In 2014, having turned professional, he was named Prospect of the Year by The Rind magazine. As of February 2020, he is ranked as the world’s best active heavyweight by BoxRec and second by The Ring magazine and Transnational Boxing Rankings Board.

His mother is Nigerian and his father is of Nigerian and Irish descent. He spent some time in Nigeria as a child where he attended boarding school. He returned to the UK when he was 12. Even though he had a late start in boxing, he was always practicing sports. He excelled at football and athletics when he was young. Joshua began boxing in 2007 when he was 18.

Naoya Inoue

Another one of the boxing idols on our list is from Japan. Naoya Inoue was born in 1993 and he is a three-weight world champion and, at the moment, a unified bantamweight world champion.

One of his nicknames is “Monster” because of his amazing punching power and body attacks. His knock-out ratio is 84%. As an amateur, he won the Japanese Interscholastic Athletic Meeting and the Japanese Junior National Championships in 2009. In 2010 he won the bronze medal in the Asian Youth Championships in Tehran, Iran, and won the Japanese Junior Selection Tournament.

As a professional boxer since 2012, he signed an agreement to never fight “easy” opponents. He is ranked since December 2019, as the world’s best active bantamweight by BoxRec and the Transnational Boxing Rankings Board (TBRB). In addition, he is also ranked as the world’s second-best active boxer, pound for pound, by the TBRB, third by The Ring and fourth by ESPN.

Terence Crawford

Born in 1987, Terence Crawford is another great boxer on our list. He is from Nebraska and has held multiple world championships in three weight classes. He also became the first boxer to simultaneously hold all four major world titles in boxing (WBA, WBC, IBF and WBO) since Jermain Taylor in 2005. Currently, Terence ranks as the world’s second-best active boxer, pound for pound by BoxRec and ESPN.

Crawford started boxing at the age of seven and fought 70 official amateur bouts. Before the 2008 Olympics took place, he won three amateur tournaments. However, he did not make it to the event after losing to Sadam Ali.

In March 2008, he became professional. He is known for his fast hand speed, punching power and defense skills. Also, for his counter-punching and switching from orthodox to southpaw abilities.

In September 2016 he was found guilty of criminal mischief and trespassing and was charged with theft of services, criminal mischief and third-degree assault and trespassing at a local car body shop. He was then sentenced to 90 days in jail. 

Oleksandr Usyk

Oleksandr Oleksandrovych Usyk is a Ukrainian professional boxer born in 1987. Until he vacated his titles, he was the undisputed cruiserweight champion from July 2018 to March 2019. He was also the first cruiserweight ever to hold all four major world championships (WBA, WBC, IBF and WBO).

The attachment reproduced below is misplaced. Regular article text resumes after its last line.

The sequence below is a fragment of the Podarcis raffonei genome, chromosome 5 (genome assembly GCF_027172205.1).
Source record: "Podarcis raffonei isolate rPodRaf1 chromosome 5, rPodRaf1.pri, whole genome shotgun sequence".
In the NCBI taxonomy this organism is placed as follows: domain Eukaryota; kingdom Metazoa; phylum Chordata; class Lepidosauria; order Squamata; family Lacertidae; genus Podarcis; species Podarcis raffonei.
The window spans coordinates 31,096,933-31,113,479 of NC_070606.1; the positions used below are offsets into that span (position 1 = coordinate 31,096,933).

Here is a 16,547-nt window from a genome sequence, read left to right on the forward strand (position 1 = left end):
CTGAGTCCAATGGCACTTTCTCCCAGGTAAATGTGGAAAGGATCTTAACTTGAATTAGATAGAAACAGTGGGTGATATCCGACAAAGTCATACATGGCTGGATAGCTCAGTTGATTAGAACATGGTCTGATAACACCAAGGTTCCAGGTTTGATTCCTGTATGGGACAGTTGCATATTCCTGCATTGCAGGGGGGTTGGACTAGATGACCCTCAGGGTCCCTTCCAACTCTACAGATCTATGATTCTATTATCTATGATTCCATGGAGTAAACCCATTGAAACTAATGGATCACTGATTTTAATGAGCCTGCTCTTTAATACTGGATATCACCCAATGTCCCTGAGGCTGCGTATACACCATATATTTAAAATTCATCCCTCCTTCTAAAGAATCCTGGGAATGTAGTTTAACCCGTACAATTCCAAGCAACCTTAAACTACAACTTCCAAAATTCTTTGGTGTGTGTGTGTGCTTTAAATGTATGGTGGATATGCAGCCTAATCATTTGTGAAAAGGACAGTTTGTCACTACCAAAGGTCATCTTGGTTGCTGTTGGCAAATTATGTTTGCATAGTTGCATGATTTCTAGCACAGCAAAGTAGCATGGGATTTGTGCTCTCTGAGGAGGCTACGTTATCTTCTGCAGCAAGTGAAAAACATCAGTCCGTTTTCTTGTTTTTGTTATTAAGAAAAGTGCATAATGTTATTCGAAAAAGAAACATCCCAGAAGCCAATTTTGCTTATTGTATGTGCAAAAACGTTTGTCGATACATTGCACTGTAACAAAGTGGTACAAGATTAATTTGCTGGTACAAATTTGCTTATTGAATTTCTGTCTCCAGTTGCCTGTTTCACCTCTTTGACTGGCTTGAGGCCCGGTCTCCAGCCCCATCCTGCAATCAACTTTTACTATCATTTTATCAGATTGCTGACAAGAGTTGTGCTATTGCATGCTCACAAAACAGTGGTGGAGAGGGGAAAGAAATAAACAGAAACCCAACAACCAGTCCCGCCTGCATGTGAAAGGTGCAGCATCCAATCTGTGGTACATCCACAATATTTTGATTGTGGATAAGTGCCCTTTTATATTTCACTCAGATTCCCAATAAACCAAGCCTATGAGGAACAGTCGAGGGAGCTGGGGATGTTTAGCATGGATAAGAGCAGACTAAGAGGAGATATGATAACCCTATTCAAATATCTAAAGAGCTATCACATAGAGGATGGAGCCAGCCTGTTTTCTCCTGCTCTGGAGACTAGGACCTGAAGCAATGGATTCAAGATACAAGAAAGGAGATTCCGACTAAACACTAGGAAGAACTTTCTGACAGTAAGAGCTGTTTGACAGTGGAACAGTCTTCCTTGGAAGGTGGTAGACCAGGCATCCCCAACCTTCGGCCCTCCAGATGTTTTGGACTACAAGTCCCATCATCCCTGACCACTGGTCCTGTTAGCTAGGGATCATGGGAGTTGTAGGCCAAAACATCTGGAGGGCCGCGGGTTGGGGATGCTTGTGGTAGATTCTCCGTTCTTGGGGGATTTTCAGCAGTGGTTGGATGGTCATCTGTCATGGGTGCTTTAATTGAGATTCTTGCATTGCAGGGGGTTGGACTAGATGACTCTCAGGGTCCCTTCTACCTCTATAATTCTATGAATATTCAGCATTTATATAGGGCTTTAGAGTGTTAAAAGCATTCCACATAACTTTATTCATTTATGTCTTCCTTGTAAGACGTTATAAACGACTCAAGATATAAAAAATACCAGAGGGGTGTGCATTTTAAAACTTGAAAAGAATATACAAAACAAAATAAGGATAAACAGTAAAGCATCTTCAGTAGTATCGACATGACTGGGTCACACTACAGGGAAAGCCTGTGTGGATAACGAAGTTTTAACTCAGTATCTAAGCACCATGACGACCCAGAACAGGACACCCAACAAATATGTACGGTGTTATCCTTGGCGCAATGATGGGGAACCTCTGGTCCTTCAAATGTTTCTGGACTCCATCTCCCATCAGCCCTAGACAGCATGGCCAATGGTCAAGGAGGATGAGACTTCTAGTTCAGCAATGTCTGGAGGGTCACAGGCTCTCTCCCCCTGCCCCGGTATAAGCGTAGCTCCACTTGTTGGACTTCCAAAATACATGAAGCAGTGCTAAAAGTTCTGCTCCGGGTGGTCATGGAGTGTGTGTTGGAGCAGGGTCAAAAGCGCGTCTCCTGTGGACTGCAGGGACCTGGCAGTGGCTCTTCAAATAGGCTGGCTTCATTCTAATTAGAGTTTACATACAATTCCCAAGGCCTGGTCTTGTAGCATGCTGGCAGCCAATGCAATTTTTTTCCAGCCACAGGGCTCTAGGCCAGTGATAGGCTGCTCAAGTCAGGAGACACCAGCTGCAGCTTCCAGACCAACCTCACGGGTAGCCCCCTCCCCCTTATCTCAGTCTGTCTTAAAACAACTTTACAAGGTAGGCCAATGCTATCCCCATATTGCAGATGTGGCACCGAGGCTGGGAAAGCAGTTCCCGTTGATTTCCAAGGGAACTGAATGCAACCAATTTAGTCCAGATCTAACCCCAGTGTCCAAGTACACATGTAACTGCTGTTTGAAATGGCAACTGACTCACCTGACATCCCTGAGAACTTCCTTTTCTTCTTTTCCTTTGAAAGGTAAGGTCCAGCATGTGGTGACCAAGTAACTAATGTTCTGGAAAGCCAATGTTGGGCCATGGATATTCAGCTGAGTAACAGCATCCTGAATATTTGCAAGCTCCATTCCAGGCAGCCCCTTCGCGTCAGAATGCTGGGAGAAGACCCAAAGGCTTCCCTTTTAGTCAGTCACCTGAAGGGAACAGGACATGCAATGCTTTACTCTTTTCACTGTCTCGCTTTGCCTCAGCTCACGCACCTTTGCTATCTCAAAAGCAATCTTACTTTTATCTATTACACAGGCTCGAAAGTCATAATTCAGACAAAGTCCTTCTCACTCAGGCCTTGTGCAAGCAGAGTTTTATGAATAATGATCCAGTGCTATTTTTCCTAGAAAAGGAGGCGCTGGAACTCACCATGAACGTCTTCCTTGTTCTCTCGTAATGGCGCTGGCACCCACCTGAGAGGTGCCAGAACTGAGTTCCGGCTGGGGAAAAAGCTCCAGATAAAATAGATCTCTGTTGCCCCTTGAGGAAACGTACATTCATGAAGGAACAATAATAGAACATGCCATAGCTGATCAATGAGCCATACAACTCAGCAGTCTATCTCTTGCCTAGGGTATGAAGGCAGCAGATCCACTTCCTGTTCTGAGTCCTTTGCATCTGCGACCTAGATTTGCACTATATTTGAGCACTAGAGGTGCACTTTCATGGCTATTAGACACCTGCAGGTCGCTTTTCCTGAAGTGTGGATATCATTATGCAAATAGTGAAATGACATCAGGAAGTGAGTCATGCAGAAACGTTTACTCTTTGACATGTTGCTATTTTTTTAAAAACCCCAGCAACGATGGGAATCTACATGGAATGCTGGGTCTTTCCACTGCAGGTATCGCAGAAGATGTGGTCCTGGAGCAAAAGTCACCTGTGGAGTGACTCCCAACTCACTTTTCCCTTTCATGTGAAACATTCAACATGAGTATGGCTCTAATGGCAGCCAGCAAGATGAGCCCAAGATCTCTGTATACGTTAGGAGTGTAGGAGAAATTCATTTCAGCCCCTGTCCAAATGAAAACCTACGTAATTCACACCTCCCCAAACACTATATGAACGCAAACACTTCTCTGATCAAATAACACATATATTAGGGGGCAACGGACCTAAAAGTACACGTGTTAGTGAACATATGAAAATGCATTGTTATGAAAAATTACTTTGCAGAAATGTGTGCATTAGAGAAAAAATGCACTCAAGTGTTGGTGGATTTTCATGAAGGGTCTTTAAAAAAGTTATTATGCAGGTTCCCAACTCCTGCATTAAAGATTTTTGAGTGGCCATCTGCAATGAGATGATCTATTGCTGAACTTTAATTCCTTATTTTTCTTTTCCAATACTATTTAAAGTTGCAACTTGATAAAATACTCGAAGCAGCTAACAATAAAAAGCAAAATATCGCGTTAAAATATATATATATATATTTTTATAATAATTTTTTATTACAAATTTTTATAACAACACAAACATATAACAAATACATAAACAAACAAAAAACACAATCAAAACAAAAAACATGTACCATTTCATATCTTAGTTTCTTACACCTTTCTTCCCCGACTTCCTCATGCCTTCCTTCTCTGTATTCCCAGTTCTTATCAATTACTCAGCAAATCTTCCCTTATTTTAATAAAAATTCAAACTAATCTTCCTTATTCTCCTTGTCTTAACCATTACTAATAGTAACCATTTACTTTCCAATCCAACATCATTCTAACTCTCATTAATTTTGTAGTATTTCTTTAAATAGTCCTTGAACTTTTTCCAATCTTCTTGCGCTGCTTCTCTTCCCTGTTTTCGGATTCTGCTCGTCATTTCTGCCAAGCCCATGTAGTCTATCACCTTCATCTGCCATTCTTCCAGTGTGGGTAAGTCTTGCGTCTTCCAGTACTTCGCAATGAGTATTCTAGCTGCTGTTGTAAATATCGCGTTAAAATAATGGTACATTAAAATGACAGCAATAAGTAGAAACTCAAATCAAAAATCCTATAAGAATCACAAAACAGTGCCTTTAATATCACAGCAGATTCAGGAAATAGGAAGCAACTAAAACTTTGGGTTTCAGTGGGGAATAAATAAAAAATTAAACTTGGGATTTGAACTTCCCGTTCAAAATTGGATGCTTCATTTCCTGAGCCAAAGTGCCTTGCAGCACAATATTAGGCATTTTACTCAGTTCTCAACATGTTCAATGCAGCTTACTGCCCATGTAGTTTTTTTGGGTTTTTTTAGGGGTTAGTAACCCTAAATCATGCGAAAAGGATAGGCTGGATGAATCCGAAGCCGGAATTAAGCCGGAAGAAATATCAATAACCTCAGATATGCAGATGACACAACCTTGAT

He also won several championships as an amateur. In 2011 at the World Championships and in 2012 in the Olympics in the heavyweight division where he won gold. As of December 2019, he is ranked as the world’s fifth active boxer, pound for pound, by the Transnational Boxing Rankings Board and The Ring and sixth by ESPN.

Usyk was born in Ukraine and played association football until he was 15. He switched to boxing in 2002 and also graduated from Lviv State University of Physical Culture.

Errol Spence Jr.

Next on our list is Errol Spence Jr. He is an American professional boxer and a unified welterweight champion. He also represented the United States at the 2012 Olympics reaching the quarter-finals.

As an amateur, he won the US National Golden Gloves and also the national amateur welterweight championships from 2009 to 2011. He turned pro in 2012 at 22 years old and made his debut at the Fantasy Springs Casino.

This boxer is of Jamaican descent and was born in New York. In 2019 he was involved in a car accident and had to be hospitalized in the intensive care unit. He was driving his Ferrari at a very high speed when he lost control of the vehicle and flipped multiple times. He was ejected from the car since he was not wearing a seat belt. He had several facial lacerations but no broken bones. After being discharged six days later from the hospital he was charged with a DWI.

Mikey Garcia

Mikey Garcia or Miguel Ángel García Cortez is a professional boxer from California. He was born in 1987 and has held multiple world championships in four weight classes. He is ranked as the world’s tenth best active boxer, pound for pound, by ESPN, and also as the world’s best active light-weight by the Transnational Boxing Rankings Board, TBRB.

Garcia was born to Mexican parents and his father was also an amateur boxer and trainer of Fernando Vargas, a world boxing champion. His older brother, Roberto, was also a professional boxer and a former IBF Super Featherweight Champion. The oldest one of his brothers was also a boxer and a trainer.